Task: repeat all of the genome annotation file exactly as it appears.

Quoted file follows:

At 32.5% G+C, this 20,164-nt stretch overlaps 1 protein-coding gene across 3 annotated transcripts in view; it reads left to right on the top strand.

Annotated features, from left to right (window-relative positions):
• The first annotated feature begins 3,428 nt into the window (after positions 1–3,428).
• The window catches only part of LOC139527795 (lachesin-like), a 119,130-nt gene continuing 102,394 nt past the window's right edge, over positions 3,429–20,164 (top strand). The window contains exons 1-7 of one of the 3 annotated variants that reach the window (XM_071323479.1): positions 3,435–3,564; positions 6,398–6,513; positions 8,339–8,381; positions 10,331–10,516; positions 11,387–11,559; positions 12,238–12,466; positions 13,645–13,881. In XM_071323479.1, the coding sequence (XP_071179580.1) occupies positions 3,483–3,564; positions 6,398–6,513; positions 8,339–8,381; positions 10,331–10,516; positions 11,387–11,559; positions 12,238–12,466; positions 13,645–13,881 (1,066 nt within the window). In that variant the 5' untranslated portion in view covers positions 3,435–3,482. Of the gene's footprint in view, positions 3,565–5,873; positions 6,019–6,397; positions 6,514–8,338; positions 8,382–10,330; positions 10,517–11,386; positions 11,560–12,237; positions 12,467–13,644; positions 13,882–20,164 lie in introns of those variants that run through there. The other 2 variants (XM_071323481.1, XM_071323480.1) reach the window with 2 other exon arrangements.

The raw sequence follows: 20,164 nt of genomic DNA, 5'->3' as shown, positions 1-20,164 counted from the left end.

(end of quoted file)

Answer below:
At 32.5% G+C, this 20,164-nt stretch overlaps 1 protein-coding gene across 3 annotated transcripts in view; it reads left to right on the top strand.

Annotated features, from left to right (window-relative positions):
• The first annotated feature begins 3,428 nt into the window (after positions 1–3,428).
• The window catches only part of LOC139527795 (lachesin-like), a 119,130-nt gene continuing 102,394 nt past the window's right edge, over positions 3,429–20,164 (top strand). The window contains exons 1-7 of one of the 3 annotated variants that reach the window (XM_071323479.1): positions 3,435–3,564; positions 6,398–6,513; positions 8,339–8,381; positions 10,331–10,516; positions 11,387–11,559; positions 12,238–12,466; positions 13,645–13,881. In XM_071323479.1, the coding sequence (XP_071179580.1) occupies positions 3,483–3,564; positions 6,398–6,513; positions 8,339–8,381; positions 10,331–10,516; positions 11,387–11,559; positions 12,238–12,466; positions 13,645–13,881 (1,066 nt within the window). In that variant the 5' untranslated portion in view covers positions 3,435–3,482. Of the gene's footprint in view, positions 3,565–5,873; positions 6,019–6,397; positions 6,514–8,338; positions 8,382–10,330; positions 10,517–11,386; positions 11,560–12,237; positions 12,467–13,644; positions 13,882–20,164 lie in introns of those variants that run through there. The other 2 variants (XM_071323481.1, XM_071323480.1) reach the window with 2 other exon arrangements.

The raw sequence follows: 20,164 nt of genomic DNA, 5'->3' as shown, positions 1-20,164 counted from the left end.